This understated bijou bistro sticks to a concise menu, scribbled out on a blackboard and eaten off recycled plastic tables. Sustainable day-caught fish is bought from one supplier — Tom, the youngest boat owner in Ramsgate’s fishing fleet — and vegetables from two acres of exclusive land at Nonington Farms.

Inver, Strachur, Scotland

This former crofter’s cottage and boat store doesn’t shout about its sustainable credentials, but it has an unwavering commitment to local and foraged ingredients and clutch of beautiful bedrooms to boot.



smol’s selection of laundry capsules, dishwasher tablets, multi-purpose surface spray and more work as well as big brands, but uses far fewer harsh chemicals. Everything comes in compostable, recyclable or refillable packaging — delivered free to your front door — and is vegan friendly.


Acertified carbon-neutral and seasonal flower-delivery service, Petalon has B Corp Status and donates 100% of its end-of-year profits to UK conservation projects. Where possible, the company uses flowers grown on its own Cornish farm. Packaging is recyclable or biodegradable and a subscription service is available.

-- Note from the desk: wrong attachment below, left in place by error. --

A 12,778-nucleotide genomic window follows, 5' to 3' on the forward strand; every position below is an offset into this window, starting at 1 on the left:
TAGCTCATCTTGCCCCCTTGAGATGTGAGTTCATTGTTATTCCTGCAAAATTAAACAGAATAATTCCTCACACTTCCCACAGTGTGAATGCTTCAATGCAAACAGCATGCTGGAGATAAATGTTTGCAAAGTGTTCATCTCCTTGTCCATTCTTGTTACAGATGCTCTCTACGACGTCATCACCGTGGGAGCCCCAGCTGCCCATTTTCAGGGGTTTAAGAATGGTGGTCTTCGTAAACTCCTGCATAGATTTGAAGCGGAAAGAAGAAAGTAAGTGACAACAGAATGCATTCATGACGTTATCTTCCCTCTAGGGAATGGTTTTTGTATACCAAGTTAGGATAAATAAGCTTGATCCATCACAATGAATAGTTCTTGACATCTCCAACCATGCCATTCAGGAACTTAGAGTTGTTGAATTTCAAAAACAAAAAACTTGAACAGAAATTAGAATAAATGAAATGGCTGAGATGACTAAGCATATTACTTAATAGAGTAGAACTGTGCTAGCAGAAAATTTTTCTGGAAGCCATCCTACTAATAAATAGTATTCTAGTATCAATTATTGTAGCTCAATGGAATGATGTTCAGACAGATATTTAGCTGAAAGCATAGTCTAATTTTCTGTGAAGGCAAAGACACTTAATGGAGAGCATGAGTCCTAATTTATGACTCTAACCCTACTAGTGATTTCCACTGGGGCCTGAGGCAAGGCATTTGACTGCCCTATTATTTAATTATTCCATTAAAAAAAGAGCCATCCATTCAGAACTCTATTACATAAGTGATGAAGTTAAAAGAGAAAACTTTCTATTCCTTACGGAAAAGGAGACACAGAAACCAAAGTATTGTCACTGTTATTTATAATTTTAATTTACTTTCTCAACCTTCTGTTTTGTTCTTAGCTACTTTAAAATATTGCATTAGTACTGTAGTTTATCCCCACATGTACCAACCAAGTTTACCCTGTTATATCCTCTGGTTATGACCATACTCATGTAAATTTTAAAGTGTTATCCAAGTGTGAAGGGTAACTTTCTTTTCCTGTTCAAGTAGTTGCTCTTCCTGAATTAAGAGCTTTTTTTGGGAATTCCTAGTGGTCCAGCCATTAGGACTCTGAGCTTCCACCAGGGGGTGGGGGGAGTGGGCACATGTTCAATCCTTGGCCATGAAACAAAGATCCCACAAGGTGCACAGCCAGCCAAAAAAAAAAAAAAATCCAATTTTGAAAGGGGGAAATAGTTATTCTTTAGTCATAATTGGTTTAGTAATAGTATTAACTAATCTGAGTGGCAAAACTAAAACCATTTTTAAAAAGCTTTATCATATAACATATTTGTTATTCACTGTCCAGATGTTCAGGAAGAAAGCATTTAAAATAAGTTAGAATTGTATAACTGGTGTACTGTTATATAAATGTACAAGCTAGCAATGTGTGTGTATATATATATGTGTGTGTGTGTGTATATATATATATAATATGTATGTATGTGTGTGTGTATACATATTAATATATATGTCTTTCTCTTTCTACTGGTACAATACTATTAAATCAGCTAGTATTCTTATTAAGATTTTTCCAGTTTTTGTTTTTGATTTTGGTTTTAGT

Cornish cut flowers at Petalon. Picture: Jenna Foxton


This responsibly sourced and spun Scottish and Irish knitwear brand was founded by Buffy Reid. She was inspired by her Irish grandmother, a superb knitter, and her father, who sold Donegal tweeds and Arans. Today, she works with five yarns and five makers.

Carrier Company

A Norfolk-based, family-run firm, Carrier Company handmakes stylish, outdoor clothing designed to stand the test of time. All the materials used are UK-sourced and the Shetland jumpers are made in Scotland on a circular zero-waste loom.

A Carrier Company jumper.